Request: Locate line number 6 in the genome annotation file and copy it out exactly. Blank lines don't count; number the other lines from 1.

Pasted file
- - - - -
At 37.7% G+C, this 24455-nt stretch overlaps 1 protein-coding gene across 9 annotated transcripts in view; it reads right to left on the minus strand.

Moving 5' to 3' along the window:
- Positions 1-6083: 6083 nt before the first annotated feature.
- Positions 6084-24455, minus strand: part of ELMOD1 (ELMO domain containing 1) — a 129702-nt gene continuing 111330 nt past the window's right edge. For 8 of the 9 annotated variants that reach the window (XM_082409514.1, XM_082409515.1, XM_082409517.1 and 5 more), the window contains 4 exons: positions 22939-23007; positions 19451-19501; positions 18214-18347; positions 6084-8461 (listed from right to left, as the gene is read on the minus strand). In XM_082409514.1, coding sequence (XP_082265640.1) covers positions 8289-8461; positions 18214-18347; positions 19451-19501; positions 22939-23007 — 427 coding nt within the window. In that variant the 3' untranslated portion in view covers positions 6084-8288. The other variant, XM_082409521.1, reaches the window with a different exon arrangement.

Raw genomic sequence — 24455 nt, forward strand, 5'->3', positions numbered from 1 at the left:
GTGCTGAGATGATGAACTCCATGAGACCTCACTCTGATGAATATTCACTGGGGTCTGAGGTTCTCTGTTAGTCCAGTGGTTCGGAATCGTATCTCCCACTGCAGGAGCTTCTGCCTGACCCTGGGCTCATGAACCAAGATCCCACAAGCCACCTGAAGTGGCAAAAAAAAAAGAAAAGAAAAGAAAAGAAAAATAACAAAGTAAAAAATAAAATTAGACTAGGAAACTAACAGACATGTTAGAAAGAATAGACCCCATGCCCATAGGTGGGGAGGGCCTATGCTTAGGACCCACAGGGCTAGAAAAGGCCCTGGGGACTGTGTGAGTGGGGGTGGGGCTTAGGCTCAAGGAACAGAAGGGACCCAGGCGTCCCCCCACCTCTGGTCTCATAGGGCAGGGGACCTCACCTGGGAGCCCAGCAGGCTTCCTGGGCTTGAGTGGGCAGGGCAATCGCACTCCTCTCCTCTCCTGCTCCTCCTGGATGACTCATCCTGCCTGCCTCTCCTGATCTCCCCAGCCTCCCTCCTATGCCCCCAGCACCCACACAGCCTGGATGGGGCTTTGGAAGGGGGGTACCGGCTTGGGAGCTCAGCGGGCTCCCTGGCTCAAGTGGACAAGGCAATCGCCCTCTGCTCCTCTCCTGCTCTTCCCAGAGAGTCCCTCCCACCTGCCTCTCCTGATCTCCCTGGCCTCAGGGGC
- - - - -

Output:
GTGCTGAGATGATGAACTCCATGAGACCTCACTCTGATGAATATTCACTGGGGTCTGAGGTTCTCTGTTAGTCCAGTGGTTCGGAATCGTATCTCCCACTGCAGGAGCTTCTGCCTGACCCTGGGCTCATGAACCAAGATCCCACAAGCCACCTGAAGTGGCAAAAAAAAAAGAAAAGAAAAGAAAAGAAAAATAACAAAGTAAAAAATAAAATTAGACTAGGAAACTAACAGACATGTTAGAAAGAATAGACCCCATGCCCATAGGTGGGGAGGGCCTATGCTTAGGACCCACAGGGCTAGAAAAGGCCCTGGGGACTGTGTGAGTGGGGGTGGGGCTTAGGCTCAAGGAACAGAAGGGACCCAGGCGTCCCCCCACCTCTGGTCTCATAGGGCAGGGGACCTCACCTGGGAGCCCAGCAGGCTTCCTGGGCTTGAGTGGGCAGGGCAATCGCACTCCTCTCCTCTCCTGCTCCTCCTGGATGACTCATCCTGCCTGCCTCTCCTGATCTCCCCAGCCTCCCTCCTATGCCCCCAGCACCCACACAGCCTGGATGGGGCTTTGGAAGGGGGGTACCGGCTTGGGAGCTCAGCGGGCTCCCTGGCTCAAGTGGACAAGGCAATCGCCCTCTGCTCCTCTCCTGCTCTTCCCAGAGAGTCCCTCCCACCTGCCTCTCCTGATCTCCCTGGCCTCAGGGGC